No, no, I do not believe it is time for evangelicals, or anyone else for that matter, to come out for evolution.  Instead, as an educated evangelical I know that a healthy faith welcomes and is informed by science.  I know that I need not fear the “enormous amount of scientific data supporting evolution” because it just isn’t there.  I also know that the story of evolution as written by Charles Darwin and adapted for modern biology by his current disciples and a biblical faith are mutually exclusive.  And, as an educated evangelical pastor, I make sure I proclaim this message to my congregation as often as I can so that they are not afraid to stand up for the truth in a culture that is deeply committed to what is increasingly being recognized as a lie.

I’d like to close by inviting Pastor Queen to look more into the Intelligent Design movement which in spite of regularly being rather uncharitably maligned and misrepresented, makes better sense of the available scientific evidence and, as an added bonus, is not grounded in a scientific position which relies on a philosophical commitment to materialism as a better message to proclaim to his congregation.  In addition to his book, Darwin’s Doubt, Dr. Meyer’s previous book, The Signature in the Cell, are great places to start learning.

Jonathan Waits

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Jonathan is the pastor of Central Baptist Church in Church Road, VA. He's the husband of one beautiful woman and the father of three active boys. A graduate of Denver Seminary, he loves connecting the dots between the Christian worldview and culture.

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  • David Saleeba

    I think you may have articulated this without saying it, but is your stance more of a progressive creationism?

    • Jonathan Waits

      Hi David. Thanks for the clarification question. Yes, I would fall more into the progressive creationism camp. I have respect for the young earth, folks, including their science-based arguments, but I think an old universe is more likely. And I should add that I find the case for an intelligent designer (without getting into any specifics as to the nature or identity of that designer) is the best explanation of the available scientific evidence without making any reference to the Bible. The obvious philosophical and theological harmony between the two only serves to strengthen the case. Thanks again for the question!

  • Hrafn

    “There are two major forms of evolution: micro- and macro-.”

    The idea that microevolution and macroevolution are two very different things is a ***creationist*** misconception, with no scientific basis. The are the same processes, with microevolution refering to these processes working within a species, and macroevolution refering to it working at a level above species.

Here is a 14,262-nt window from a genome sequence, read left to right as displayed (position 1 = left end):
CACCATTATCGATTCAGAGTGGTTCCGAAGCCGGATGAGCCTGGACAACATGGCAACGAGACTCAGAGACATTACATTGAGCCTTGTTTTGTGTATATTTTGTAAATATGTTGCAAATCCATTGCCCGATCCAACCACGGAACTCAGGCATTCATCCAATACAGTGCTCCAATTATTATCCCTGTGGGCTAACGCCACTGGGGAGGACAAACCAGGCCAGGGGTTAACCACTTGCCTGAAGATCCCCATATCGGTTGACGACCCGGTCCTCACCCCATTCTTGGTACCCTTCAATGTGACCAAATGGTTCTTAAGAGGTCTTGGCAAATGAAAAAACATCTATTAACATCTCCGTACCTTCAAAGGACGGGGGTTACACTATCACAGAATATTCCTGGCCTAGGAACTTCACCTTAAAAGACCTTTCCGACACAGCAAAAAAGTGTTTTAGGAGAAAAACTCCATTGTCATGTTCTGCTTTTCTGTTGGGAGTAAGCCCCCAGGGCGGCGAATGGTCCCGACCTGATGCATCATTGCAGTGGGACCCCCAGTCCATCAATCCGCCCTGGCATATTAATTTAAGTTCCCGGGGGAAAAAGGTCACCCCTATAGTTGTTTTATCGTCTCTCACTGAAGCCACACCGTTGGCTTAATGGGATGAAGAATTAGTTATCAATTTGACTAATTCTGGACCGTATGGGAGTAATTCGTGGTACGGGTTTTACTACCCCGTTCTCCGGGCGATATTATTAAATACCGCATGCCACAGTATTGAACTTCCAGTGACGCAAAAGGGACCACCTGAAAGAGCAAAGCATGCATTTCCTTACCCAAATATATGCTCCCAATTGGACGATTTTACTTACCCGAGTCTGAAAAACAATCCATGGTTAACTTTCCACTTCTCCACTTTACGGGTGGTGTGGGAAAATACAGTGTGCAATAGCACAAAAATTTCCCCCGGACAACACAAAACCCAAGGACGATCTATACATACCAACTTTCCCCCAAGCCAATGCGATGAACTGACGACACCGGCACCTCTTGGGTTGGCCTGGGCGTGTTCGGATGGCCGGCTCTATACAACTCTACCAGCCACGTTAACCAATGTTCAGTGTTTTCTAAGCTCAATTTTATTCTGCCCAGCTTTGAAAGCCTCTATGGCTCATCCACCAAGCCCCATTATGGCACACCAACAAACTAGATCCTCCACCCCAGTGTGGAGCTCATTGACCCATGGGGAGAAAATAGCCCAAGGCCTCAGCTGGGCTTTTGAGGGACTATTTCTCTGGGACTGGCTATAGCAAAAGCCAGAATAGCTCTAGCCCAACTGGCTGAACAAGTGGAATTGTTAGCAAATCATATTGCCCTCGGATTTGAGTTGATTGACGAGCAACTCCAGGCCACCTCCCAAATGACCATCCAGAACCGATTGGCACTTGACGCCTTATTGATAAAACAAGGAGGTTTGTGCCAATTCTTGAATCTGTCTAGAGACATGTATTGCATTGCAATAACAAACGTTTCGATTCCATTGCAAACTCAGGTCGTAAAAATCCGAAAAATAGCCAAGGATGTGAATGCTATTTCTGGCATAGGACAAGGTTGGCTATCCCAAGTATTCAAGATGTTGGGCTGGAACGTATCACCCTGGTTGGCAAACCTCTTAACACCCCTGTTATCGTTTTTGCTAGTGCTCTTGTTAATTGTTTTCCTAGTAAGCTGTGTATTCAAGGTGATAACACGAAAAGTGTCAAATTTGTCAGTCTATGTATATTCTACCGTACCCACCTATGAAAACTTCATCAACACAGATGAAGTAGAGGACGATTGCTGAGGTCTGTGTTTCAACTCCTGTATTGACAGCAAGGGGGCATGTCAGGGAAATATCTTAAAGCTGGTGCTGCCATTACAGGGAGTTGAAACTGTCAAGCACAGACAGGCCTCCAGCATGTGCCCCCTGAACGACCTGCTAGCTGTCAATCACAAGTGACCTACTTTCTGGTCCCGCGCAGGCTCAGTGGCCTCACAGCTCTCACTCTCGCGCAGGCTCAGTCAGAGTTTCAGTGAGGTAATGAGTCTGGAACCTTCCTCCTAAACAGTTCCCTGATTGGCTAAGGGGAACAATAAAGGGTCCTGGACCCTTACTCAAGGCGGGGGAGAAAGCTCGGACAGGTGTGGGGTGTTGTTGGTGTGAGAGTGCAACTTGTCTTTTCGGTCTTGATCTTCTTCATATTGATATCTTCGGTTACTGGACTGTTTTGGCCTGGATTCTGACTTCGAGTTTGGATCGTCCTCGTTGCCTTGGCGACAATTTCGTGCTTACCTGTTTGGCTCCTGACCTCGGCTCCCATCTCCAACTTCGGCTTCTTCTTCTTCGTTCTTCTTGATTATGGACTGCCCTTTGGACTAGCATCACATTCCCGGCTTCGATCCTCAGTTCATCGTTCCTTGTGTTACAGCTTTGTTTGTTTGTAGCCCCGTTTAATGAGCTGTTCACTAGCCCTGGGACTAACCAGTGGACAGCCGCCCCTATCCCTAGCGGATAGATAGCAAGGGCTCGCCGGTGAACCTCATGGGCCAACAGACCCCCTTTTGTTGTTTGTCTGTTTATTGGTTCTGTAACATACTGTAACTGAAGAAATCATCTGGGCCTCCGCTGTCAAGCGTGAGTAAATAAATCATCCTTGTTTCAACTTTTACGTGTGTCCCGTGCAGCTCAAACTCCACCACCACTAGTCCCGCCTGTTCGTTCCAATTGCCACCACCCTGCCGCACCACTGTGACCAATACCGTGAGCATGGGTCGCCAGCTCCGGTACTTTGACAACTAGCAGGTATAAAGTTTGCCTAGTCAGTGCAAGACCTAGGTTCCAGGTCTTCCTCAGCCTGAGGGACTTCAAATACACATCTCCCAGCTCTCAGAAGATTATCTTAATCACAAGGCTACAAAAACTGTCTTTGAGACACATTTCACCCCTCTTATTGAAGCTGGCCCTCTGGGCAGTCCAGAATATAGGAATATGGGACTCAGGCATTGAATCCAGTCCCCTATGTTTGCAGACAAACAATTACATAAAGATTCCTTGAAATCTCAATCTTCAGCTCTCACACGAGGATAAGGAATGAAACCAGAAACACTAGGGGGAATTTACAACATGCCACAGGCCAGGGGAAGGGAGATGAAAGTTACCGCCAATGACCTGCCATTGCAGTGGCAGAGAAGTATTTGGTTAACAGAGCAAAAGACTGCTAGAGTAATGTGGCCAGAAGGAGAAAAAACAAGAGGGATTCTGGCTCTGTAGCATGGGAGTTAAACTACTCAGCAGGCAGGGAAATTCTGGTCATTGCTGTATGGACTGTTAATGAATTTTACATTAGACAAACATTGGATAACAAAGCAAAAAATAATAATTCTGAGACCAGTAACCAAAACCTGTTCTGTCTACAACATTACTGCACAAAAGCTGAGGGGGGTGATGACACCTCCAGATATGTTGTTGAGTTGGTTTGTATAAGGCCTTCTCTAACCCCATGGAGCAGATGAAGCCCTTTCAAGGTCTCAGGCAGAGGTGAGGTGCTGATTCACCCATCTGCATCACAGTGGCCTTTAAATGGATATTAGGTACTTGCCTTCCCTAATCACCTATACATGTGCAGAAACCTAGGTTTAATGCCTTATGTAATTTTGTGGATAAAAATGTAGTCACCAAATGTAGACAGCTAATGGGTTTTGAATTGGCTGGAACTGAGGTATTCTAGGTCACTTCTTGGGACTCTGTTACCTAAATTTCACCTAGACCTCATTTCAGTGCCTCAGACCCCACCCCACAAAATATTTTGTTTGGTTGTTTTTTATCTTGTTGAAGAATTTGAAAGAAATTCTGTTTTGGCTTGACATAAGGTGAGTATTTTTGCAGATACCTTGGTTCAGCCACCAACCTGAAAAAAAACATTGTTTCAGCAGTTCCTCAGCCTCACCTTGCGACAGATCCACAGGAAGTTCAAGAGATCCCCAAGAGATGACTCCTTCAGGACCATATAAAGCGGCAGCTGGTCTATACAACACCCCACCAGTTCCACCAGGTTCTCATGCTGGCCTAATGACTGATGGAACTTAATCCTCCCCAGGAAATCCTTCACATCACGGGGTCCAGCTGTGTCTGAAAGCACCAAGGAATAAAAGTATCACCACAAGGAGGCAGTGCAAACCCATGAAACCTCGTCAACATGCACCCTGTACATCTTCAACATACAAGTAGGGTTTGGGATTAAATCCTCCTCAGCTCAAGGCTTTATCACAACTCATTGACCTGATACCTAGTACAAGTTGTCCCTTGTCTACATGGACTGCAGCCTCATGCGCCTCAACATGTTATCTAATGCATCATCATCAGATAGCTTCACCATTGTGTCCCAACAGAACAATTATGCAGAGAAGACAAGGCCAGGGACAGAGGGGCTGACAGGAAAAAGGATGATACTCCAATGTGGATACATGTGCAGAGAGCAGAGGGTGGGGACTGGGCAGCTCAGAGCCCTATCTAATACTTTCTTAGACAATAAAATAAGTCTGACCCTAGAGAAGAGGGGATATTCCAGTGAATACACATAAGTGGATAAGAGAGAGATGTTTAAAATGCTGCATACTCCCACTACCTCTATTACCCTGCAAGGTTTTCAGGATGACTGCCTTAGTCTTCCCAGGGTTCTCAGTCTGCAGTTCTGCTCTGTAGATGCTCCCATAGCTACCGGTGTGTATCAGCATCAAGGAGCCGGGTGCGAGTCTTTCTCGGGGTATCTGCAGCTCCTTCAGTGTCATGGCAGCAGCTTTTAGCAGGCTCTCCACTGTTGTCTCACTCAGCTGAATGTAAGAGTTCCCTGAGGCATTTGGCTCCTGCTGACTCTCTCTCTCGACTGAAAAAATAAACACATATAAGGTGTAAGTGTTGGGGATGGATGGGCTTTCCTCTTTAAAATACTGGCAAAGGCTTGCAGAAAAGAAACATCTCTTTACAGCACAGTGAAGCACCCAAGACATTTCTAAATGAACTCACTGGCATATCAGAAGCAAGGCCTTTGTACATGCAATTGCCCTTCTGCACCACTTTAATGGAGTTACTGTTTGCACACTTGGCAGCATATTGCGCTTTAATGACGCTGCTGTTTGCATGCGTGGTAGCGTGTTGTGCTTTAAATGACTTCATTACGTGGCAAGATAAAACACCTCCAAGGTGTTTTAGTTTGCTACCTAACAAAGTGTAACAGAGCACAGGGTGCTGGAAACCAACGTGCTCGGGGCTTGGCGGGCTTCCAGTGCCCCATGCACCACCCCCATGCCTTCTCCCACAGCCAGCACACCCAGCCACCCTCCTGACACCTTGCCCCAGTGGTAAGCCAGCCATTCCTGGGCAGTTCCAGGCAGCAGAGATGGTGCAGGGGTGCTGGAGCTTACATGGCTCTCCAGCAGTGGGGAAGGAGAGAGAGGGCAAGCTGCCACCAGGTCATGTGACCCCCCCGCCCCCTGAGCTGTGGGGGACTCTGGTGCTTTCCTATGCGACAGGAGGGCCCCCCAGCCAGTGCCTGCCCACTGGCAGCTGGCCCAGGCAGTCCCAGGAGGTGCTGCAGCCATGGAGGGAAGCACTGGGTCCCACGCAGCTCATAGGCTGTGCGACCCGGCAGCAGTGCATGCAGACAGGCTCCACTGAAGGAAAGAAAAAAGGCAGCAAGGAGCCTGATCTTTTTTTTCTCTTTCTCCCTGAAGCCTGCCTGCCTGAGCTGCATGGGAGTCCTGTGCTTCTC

I’m sorry Jonathan, but MACROevolution is a scientific ***fact***. It has been directly observed, in the form of speciation, both in the lab and in the wild.

    I would also point out that the small number of ‘kinds’ (a Biblical term with no scientific meaning) that Young Earth Creationists claim for their ark a few thousand years ago into the millions we also see today is likewise MACROevolution (on such a massive scale as to be demonstrably impossible according to everything we know about genetics).

    Claims of persecution are standard rhetoric among promoters of pseudoscience. They never stand up to closer scrutiny.

    Meyer’s “excellent book” has been widely slammed by the scientific community for grossly cherry-picking and misrepresenting the scientific research in order to manufacture his argument — including by one of the very scientists he misrepresented.

    Altenberg is a mountain made out of a very small molehill. A very minor conference hyped by a very ignorant journalist and then spun by a very dishonest creationist propaganda-mill. All science is provisional, so such conferences to work out ‘where it’s all going’ are not an uncommon event.

    • Jonathan Waits

      Hrafn, thanks for the engagement. We obviously disagree pretty sharply at a number of points.

      On the macro-, micro- divide, you had better let the various biology textbook writers and university courses around the country which treat the two as different know they have fallen prey to a “creationist misconception.” Last time I checked groups like IUPUI and the NIH are not creationist in their bent and yet proclaim the two to be different.

      As for the observation of speciation, you’re going to have to document that a bit more thoroughly for me. The process of speciation by definition takes far longer than in-the-wild observations could catch…unless you, like Darwin did, change the traditional definition of species and treat variations within a single species (finches, for example) as different species. I would love to hear more about in-lab observations of one species becoming a different species. Please share with me.

      Your third point deals with young earth creationism which is a position I don’t hold and so won’t touch here.

      Persecution of scientists who show any inclinations toward intelligent design go far beyond mere rhetoric. Look into the case of Dr. Richard Sternberg, formerly of the Smithsonian Institute. No less an authority than the U. S. Congress investigated his case and declared that he had been subject to institutional persecution for allowing a paper by Dr. Meyer to go through the peer-review process and be published.

      As for Dr. Meyer’s book, most of the slams tore apart straw men made to look like his arguments but didn’t actually touch on any of the arguments made in the book. If you have some specific places to cite where Dr. Meyer’s arguments were bad or his research guilty of misrepresenting the truth I would love to see them and engage with you more on them.

      Lastly, that even a small group of evolutionary biologists with no interest in embracing ID got together to openly suggest that Darwin’s mechanism isn’t sufficient in light of the most recent scientific data is a big deal in light of the control the Darwin-only lobby exercises over the scientific community. And if by “creationist propaganda-mill” you are referring to the CSC in Seattle, you are falling prey to a common misrepresentation and baseless attack on the group. Check your sources there for better accuracy.

      Thanks again for the engagement!